Science Versus Politics
If the core feature of the Anthropocene “is a tangle of what we consider natural and what we don’t, nature not ended but morphed,” as Robert Sullivan comments in a recent New York Times review—if the divide between nature and culture, in other words, may be discarded, once and for all—then the same should be said of the study of these two objects, now more than ever.
Science and politics, it turns out, are not cut so cleanly as we might have imagined, a development that has led to displeasure on both sides of the aisle. Increasingly, we hear not only that science has been muddied with politics, as John Tierney claims in City Journal, but also that science—and specifically “the sort of hubristic scientific thinking that got us into this Anthropocene era to begin with,” as Sullivan says—has crept into politics. “We don’t need rare innovations so much as old-fashioned political tools,” his Times piece concludes.
But science and politics alike come off worse for the wear from this treatment, as do, perhaps, nature and society. Neither may be isolated from the other, nor is it clear that we would want them to be. Science informs good policy, just as policy has the capacity to promote good science. Scientists, moreover, are also people with values and goals, and politics provides the realm in which we collectively debate those goals.
Rather than to pick one side or the other—science or politics—better conversations would be had by a starting recognition of the messiness and merits of both. With this kind of framing, we might then begin to assess the solutions at hand—the policies that will assist our science, as well as the scientific and technological innovation that will serve our shared future, and the nature with which we share it.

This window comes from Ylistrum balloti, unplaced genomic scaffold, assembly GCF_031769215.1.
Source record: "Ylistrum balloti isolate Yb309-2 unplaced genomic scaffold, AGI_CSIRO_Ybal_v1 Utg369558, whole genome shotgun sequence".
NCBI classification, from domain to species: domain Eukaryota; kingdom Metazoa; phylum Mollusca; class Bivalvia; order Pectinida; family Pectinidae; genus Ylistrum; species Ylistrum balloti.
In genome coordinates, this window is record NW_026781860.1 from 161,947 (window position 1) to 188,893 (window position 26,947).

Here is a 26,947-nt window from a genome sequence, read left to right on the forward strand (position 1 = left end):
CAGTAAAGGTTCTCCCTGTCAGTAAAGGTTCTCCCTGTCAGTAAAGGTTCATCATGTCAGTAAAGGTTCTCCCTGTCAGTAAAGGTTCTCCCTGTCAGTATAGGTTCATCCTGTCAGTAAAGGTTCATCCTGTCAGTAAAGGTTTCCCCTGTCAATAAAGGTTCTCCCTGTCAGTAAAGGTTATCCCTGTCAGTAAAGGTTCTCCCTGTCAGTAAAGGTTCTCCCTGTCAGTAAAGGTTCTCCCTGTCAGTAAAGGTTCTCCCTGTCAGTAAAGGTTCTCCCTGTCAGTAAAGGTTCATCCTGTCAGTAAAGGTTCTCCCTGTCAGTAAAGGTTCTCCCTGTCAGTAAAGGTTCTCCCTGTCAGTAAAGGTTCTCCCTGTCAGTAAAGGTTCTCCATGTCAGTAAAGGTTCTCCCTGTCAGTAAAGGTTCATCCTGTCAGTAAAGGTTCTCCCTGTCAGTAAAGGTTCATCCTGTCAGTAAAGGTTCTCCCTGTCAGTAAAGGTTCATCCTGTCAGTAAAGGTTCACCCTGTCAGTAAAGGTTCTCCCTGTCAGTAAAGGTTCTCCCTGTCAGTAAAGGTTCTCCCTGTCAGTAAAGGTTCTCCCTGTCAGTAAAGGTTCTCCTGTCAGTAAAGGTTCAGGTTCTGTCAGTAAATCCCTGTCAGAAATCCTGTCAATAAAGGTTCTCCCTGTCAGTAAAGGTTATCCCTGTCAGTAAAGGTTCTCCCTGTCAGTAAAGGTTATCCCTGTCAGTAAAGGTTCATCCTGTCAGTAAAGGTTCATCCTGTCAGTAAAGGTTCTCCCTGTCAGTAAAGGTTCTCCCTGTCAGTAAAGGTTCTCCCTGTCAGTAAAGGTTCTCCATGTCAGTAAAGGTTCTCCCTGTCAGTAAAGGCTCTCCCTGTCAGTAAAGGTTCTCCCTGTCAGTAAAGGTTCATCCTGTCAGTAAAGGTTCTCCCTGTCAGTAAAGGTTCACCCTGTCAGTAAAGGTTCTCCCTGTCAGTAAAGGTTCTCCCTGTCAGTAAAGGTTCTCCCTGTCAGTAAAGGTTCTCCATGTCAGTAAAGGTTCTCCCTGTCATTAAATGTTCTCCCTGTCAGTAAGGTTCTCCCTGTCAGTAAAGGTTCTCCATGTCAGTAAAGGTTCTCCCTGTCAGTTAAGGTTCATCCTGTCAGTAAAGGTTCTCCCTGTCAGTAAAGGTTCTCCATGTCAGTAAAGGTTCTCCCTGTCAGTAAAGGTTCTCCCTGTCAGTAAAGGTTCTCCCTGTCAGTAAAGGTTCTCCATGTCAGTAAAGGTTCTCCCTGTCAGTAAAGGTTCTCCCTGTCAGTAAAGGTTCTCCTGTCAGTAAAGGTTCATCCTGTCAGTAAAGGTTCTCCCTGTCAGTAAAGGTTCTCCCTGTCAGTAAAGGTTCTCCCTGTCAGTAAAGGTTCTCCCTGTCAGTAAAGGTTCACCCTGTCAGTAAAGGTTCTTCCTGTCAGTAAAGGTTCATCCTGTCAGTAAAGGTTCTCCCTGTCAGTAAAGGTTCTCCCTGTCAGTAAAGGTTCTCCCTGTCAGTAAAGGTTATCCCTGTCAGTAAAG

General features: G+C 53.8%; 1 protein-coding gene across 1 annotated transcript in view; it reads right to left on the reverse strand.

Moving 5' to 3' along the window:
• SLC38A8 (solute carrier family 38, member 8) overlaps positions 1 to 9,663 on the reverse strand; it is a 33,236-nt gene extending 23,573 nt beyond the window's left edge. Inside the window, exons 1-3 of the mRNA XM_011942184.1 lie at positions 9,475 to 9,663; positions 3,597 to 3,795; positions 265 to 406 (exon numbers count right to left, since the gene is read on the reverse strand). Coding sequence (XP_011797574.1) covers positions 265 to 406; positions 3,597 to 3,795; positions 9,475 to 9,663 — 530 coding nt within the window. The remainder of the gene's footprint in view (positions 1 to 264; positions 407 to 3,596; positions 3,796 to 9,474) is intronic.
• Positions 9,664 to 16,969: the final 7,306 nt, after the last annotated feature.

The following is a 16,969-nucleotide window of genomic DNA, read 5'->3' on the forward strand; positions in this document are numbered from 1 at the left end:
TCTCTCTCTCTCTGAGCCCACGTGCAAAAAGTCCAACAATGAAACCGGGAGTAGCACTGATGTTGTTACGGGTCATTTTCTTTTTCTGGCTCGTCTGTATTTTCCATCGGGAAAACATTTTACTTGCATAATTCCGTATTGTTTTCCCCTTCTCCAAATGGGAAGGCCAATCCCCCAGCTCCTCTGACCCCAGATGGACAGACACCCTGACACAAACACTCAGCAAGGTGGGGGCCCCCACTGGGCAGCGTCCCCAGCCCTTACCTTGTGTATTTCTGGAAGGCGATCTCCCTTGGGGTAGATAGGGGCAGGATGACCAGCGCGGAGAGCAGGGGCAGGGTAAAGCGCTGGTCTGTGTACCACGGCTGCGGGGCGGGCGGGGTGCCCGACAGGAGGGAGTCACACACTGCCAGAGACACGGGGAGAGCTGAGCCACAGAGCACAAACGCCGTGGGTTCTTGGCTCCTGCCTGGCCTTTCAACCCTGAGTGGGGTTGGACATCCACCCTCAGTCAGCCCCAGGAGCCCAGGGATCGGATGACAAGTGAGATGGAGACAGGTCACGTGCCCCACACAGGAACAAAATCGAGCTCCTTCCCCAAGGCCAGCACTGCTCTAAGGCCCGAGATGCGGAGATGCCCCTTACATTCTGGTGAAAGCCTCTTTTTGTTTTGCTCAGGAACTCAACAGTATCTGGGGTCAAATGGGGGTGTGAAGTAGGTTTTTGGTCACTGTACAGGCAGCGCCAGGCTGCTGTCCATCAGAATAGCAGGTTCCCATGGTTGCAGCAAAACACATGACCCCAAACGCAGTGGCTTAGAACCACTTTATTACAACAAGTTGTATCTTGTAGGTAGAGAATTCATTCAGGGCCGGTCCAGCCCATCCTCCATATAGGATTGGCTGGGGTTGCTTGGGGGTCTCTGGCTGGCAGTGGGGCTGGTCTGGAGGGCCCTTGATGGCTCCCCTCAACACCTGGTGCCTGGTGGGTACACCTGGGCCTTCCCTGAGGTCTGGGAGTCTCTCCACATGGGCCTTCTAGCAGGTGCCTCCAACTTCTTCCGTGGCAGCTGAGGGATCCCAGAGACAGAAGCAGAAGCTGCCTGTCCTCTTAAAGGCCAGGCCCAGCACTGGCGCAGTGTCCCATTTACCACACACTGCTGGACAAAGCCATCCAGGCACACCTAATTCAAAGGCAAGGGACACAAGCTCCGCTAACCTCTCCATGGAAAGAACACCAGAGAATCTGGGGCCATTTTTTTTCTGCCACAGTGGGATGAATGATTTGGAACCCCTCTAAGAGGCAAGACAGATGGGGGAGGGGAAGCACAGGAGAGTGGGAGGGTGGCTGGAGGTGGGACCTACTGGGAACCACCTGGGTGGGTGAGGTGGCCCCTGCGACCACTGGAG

More on messiness, science and technology, and policy pragmatism below:
Cary Funk and Brian Kennedy discuss the findings of the Pew Research Center’s recent survey on contemporary American attitudes toward food, science, and health. The nexus between the three has occasioned new ideologies and divisions that do not neatly map onto political or other more traditional divides, they report. Instead, these affinities “tie to individual concerns and philosophies about the relationship between food and well-being”—various frames, in other words, that have been influenced by public attention to health in the media, and perhaps particularly by influential (if also dogmatic) voices like Michael Pollan and Mark Bittman. Dan Charles provides a helpful synthesis of the survey’s results—most interesting may be the finding that different food issues, such as attitudes toward organic food and GMOs, do not necessarily coincide. There’s a lot going on here, most of which is not easily teased out by simple appeals to scientific consensus.